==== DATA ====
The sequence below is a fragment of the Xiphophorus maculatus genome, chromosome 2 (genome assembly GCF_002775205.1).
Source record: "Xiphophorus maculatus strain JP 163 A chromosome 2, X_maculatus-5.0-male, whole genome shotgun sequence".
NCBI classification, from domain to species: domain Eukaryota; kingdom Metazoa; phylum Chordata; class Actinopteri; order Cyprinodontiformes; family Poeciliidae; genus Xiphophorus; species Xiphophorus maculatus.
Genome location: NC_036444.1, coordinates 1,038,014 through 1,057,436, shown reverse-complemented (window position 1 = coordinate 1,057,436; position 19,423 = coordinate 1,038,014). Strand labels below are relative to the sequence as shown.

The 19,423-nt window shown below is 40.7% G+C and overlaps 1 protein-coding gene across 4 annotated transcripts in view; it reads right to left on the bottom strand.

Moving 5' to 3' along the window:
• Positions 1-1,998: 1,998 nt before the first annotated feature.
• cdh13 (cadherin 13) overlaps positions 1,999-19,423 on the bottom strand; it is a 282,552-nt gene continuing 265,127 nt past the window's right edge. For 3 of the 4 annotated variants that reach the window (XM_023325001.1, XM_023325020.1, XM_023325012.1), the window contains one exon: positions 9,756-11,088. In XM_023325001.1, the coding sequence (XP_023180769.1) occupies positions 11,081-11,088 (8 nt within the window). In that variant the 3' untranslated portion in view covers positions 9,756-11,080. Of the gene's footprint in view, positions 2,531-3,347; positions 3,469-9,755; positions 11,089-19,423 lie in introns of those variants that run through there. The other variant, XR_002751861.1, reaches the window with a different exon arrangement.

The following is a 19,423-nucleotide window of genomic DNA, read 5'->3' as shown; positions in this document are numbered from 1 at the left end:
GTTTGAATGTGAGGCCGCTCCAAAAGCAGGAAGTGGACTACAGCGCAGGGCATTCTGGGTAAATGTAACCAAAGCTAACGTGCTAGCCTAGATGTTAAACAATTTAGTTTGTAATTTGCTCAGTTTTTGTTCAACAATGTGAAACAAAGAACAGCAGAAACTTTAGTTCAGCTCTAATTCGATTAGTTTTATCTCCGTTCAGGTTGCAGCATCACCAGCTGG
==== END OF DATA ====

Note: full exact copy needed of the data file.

The sequence below is a fragment of the Xiphophorus maculatus genome, chromosome 2 (genome assembly GCF_002775205.1).
Source record: "Xiphophorus maculatus strain JP 163 A chromosome 2, X_maculatus-5.0-male, whole genome shotgun sequence".
NCBI classification, from domain to species: domain Eukaryota; kingdom Metazoa; phylum Chordata; class Actinopteri; order Cyprinodontiformes; family Poeciliidae; genus Xiphophorus; species Xiphophorus maculatus.
Genome location: NC_036444.1, coordinates 1,038,014 through 1,057,436, shown reverse-complemented (window position 1 = coordinate 1,057,436; position 19,423 = coordinate 1,038,014). Strand labels below are relative to the sequence as shown.

The 19,423-nt window shown below is 40.7% G+C and overlaps 1 protein-coding gene across 4 annotated transcripts in view; it reads right to left on the bottom strand.

Moving 5' to 3' along the window:
• Positions 1-1,998: 1,998 nt before the first annotated feature.
• cdh13 (cadherin 13) overlaps positions 1,999-19,423 on the bottom strand; it is a 282,552-nt gene continuing 265,127 nt past the window's right edge. For 3 of the 4 annotated variants that reach the window (XM_023325001.1, XM_023325020.1, XM_023325012.1), the window contains one exon: positions 9,756-11,088. In XM_023325001.1, the coding sequence (XP_023180769.1) occupies positions 11,081-11,088 (8 nt within the window). In that variant the 3' untranslated portion in view covers positions 9,756-11,080. Of the gene's footprint in view, positions 2,531-3,347; positions 3,469-9,755; positions 11,089-19,423 lie in introns of those variants that run through there. The other variant, XR_002751861.1, reaches the window with a different exon arrangement.

The following is a 19,423-nucleotide window of genomic DNA, read 5'->3' as shown; positions in this document are numbered from 1 at the left end:
GTTTGAATGTGAGGCCGCTCCAAAAGCAGGAAGTGGACTACAGCGCAGGGCATTCTGGGTAAATGTAACCAAAGCTAACGTGCTAGCCTAGATGTTAAACAATTTAGTTTGTAATTTGCTCAGTTTTTGTTCAACAATGTGAAACAAAGAACAGCAGAAACTTTAGTTCAGCTCTAATTCGATTAGTTTTATCTCCGTTCAGGTTGCAGCATCACCAGCTGG